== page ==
I have titanium and have gone in the pool a few times this summer. The pool is not as warm as past summers and it's hard for me to stay in long and it does take a while for me to warm up. It will be interesting to see how the winter goes. My boys place hockey.....lots of hockey. So most of my spare time is spent in an ice cold rink! Maybe I wll try those heat wraps and see if that helps. But I alwyas bundle up well and bring blankets! Keep you posted:O)

rainbow2010
07-18-2009, 06:20 PM
Steel rods cause distortion on MRIs. Titanium does not. Go with titanium!!

Doodles
07-18-2009, 06:34 PM
I have steel and I'm freezing! I always wear a fleece or hooded sweatshirt. My husband was gone a couple days and I basked in 80 degrees with no air and felt wonderful. He thinks I'm crazy! Janet

Pooka1
07-18-2009, 07:12 PM
Pooka1... Whether the cold sensation is physical or psychological, it is REAL.

???

I never said nor implied it wasn't real.

I was pointing out the much more likely explanation given what is known about brain science and what is known about material science and physiology. I acknowledged he perceived a cold sensation.

It's all brain science. The rest is commentary.

loves to skate
07-18-2009, 08:13 PM
Actually, there are layers of muscle and fat.

I have stainless steel rods, and as far as I can tell, they've never gotten cold.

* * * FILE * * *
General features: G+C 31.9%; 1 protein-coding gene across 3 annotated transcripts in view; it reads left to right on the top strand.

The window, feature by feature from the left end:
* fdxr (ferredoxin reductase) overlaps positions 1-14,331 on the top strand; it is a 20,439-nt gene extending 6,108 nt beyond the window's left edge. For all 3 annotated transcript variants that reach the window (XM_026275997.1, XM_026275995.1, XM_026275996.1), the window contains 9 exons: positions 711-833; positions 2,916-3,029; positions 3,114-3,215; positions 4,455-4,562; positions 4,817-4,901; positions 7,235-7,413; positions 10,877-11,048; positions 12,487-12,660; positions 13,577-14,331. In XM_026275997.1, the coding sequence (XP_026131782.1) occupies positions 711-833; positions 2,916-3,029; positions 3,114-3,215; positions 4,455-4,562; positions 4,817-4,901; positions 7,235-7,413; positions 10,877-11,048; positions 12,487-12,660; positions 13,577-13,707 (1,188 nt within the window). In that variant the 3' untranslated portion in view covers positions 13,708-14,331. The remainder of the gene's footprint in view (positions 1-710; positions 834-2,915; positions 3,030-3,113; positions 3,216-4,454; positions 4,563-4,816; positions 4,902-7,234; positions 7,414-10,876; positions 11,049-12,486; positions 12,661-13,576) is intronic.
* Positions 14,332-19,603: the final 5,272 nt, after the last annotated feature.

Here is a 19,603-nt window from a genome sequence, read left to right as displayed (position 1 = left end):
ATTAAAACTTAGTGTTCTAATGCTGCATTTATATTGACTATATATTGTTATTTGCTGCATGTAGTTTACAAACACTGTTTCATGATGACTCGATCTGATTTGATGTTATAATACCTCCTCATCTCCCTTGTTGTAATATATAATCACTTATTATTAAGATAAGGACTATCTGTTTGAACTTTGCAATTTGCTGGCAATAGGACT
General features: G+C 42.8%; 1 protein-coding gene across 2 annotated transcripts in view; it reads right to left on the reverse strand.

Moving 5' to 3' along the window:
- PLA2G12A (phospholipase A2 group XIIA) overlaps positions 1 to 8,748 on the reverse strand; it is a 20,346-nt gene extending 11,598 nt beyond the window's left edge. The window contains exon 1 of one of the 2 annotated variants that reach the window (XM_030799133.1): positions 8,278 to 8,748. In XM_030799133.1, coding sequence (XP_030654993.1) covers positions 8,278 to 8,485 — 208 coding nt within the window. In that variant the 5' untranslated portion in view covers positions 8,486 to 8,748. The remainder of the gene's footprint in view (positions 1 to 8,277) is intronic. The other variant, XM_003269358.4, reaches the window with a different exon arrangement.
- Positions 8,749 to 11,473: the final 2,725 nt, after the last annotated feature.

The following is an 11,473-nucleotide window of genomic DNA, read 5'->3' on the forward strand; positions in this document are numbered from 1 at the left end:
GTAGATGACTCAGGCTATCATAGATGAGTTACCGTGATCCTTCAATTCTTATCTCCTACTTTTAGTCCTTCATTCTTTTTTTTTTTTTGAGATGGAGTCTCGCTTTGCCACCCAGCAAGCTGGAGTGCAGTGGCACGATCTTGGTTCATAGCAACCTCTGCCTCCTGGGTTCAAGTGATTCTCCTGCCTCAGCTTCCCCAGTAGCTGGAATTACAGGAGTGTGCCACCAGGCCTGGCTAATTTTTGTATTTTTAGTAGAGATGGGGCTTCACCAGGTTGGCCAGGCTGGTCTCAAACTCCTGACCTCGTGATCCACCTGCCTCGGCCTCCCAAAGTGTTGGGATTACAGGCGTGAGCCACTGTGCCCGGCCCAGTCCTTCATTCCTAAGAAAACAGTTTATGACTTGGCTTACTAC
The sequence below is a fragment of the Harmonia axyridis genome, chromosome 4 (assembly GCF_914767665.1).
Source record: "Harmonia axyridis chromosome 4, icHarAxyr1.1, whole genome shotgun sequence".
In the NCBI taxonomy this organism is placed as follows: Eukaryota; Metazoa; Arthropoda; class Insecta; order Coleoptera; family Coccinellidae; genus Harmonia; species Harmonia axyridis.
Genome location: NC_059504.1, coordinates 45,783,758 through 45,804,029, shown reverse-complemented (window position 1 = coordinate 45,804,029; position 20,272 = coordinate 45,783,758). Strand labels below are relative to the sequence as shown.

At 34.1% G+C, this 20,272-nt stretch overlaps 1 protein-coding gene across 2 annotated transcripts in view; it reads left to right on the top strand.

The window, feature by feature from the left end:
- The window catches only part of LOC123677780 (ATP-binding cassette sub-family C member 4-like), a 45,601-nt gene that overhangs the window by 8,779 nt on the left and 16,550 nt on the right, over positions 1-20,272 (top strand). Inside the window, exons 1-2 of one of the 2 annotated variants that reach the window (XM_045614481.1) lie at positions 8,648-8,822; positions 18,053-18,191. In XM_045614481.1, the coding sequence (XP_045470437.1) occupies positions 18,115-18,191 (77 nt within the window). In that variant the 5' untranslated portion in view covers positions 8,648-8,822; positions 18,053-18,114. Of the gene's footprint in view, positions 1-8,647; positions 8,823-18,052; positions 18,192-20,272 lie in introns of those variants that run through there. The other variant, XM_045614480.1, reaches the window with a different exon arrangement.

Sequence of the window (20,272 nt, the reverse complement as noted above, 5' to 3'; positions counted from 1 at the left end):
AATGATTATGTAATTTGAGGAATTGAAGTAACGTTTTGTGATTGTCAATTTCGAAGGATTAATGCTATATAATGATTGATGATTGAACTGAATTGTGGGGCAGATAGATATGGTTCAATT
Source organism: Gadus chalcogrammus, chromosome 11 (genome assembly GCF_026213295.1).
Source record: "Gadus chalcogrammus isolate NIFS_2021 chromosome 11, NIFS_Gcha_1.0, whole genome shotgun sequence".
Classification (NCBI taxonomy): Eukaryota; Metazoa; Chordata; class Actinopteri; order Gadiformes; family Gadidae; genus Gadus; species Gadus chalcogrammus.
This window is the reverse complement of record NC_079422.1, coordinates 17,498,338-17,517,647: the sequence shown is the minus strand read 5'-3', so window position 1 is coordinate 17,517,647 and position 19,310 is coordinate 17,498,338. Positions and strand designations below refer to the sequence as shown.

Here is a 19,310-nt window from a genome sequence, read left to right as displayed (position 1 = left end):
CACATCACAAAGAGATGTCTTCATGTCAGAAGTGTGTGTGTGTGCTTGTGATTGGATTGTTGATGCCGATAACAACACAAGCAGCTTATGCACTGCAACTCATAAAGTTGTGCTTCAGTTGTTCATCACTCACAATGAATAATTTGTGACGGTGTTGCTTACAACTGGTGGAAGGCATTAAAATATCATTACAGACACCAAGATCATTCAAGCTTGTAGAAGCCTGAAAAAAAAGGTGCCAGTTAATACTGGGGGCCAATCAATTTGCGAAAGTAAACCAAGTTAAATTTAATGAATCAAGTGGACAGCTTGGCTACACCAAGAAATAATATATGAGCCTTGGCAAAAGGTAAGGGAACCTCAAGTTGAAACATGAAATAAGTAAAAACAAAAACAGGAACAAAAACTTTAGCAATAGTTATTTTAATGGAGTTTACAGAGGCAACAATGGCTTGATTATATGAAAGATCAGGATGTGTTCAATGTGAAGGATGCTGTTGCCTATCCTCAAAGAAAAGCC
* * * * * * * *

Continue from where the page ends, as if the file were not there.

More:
Hey Linda, Speak for yourself about the fat.:) Sorry, I added the bold lettering to your quote. My fat is all in the abdomen.:eek: I know there is muscle over my sacrum, but very little fat back there. When I sit on that cold leather seat, I really feel it. Yeah, how cold does it get in the Bay Area in the winter. I've only been there in the summertime.
Sally

Lorraine 1966
07-18-2009, 11:26 PM
Where I live it is winter and we have a cold frost (ice) over the ground and our temperatures are below freezing in the mornings but we do have sunny days anyway what I am getting to is, I have never ever thought of my rods getting cold, never felt them cold, now that I know other people are suffering with that, I can guarantee that after 43 years I will all of a sudden have cold Harrington rods!


Lorraine.

txmarinemom
07-19-2009, 08:20 PM
What's your take on steel rods versus titanium, and how does it feel in the winter with the cold? I'm still presurgery.

I have a combination of Vitallium/titanium in my back, 316SS in my ankle and had 316SS in my knee for years (before it was removed). I didn't/don't notice one bit of difference in any of the hardware materials.

Of course, I live in Houston. And, of course, it's too cold for my tastes here! ;-)

Pam

txmarinemom
07-19-2009, 11:40 PM
Steel rods cause distortion on MRIs. Titanium does not. Go with titanium!!

There are other metallurgical options besides Ti (Titanium) and stainless (316 SS or 316L SS).